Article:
Diagram of Sendai virus nucleoprotein nonapeptide-bound HLA-2kb, showing pocket C. Pocket C is deep in murine H-2k, compared to the corresponding human HLA-A molecule.
Each class I dimeric molecule presents different conformation to the
TCR, when different peptides are bound on it. It is shown by crystallographic
structure of at least nine human peptide-bound HLA-A isotype and three
murine peptide-bound H2k isotype that conformational changes occur in the
neighbourhood of the peptide-class I interface. The bound peptides are
in an extended secondary structure showing distinct conformational changes
with different peptides. The class I dimer does not show significant conformational
changes, except for some minor changes in several residues interacting
with the peptides. These data appear to indicate that bound peptides do
not induce allosteric changes in conformation.
The central portion of the bound peptide shows most striking changes in conformation. This is also the region exposed on the trimeric complex, and hence readily availabel for TCR recognition. Depending on the sidechains present in the peptide, the main chain zigzag within the binding groove in different course. The zigzag in turns affects the orientaion of the sidechains of the peptide. This differential sidechain orientation is most pronounced in the central portion, as the extreme residues are anchored at both ends of the groove.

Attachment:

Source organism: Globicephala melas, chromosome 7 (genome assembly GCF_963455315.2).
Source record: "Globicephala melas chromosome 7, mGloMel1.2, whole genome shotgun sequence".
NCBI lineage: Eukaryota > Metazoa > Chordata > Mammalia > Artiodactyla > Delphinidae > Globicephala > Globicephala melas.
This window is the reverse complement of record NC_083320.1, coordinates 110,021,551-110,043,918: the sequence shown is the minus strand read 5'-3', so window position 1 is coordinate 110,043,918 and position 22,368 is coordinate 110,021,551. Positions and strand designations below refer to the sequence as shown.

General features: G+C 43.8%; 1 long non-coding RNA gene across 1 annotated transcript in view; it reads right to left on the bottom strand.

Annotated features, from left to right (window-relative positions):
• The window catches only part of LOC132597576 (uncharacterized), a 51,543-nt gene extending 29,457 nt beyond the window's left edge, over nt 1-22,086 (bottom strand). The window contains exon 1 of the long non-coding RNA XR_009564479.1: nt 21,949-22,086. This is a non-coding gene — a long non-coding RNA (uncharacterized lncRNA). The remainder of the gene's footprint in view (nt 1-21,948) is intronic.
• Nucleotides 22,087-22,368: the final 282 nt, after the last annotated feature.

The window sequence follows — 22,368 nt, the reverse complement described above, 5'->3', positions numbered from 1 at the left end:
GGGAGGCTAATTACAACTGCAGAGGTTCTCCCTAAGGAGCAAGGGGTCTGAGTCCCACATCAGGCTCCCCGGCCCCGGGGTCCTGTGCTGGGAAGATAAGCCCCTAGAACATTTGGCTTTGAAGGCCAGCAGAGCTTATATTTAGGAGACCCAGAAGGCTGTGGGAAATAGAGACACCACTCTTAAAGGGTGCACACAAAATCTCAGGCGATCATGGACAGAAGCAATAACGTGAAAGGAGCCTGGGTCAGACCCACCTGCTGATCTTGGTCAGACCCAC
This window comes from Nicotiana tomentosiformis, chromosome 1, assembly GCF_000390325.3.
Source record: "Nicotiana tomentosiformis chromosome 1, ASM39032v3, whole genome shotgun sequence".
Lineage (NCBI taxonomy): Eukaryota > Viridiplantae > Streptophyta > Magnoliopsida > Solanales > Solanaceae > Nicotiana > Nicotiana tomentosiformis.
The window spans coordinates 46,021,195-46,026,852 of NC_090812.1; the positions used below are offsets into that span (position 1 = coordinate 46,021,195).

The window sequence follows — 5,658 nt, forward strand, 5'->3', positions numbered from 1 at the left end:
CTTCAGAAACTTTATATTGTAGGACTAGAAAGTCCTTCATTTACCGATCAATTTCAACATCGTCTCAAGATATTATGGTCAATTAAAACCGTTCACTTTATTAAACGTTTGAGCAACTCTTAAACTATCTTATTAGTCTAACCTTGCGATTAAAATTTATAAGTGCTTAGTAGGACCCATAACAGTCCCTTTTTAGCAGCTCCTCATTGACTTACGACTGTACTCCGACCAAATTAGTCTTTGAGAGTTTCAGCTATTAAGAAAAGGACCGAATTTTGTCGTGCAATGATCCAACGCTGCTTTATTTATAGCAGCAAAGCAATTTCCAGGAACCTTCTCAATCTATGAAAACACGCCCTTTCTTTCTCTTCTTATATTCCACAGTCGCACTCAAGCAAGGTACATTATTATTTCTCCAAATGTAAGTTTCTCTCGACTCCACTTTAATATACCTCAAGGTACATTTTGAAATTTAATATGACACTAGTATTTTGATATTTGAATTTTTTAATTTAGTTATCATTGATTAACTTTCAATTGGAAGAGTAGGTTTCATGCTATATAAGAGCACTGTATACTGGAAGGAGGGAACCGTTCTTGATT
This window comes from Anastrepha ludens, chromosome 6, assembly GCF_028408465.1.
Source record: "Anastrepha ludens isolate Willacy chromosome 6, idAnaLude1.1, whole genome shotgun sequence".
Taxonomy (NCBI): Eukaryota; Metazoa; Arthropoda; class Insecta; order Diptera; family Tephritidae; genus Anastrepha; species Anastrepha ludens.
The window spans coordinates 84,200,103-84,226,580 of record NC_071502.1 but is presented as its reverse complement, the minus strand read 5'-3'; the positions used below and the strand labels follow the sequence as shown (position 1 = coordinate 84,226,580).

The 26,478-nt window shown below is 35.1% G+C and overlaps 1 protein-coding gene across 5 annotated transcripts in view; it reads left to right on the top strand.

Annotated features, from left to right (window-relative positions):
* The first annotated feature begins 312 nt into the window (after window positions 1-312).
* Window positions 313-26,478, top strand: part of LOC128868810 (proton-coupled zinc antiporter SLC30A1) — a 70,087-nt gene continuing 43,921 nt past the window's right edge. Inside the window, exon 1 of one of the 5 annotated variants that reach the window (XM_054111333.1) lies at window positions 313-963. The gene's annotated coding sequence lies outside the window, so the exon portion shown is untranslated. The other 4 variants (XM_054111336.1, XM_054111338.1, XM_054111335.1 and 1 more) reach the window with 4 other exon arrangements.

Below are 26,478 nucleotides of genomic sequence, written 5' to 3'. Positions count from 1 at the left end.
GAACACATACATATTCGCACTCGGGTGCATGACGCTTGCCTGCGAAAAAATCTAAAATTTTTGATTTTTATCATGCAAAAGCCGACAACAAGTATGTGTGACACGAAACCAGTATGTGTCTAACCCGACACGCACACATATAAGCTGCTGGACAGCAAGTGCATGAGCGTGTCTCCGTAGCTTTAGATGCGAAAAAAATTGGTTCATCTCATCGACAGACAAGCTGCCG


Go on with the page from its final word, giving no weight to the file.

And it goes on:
The following diagram shows the variation in the twist and turn and side chain orientations of residues 5-7 (P5,P6,P7) in HLA-A0201 bound by 4 different nonapeptides.
Diagram of 4 nonapeptide-bound HLA-A0201. P5 points up in HTLV-1 tax and HIV-1 RT, but points down in HIV-1 gp120 and points sideway toward the alpha2 alpha helix in Influenza A matrix. P6 points up in HIV-1 gp120 and Influenza A matrix, down in HIV-1 RT and sideway toward the alpha1 alpha helix in HTLV-1 tax. P7 points up in HIV-1 RT, down in Influenza A matrix, but sideway toward to alpha2 alpha helix in HIV-1 gp120 and HTLV-1 tax.
Class I molecules are unique in exhibiting conformational varieties by pasting onto its groove a selection of peptides.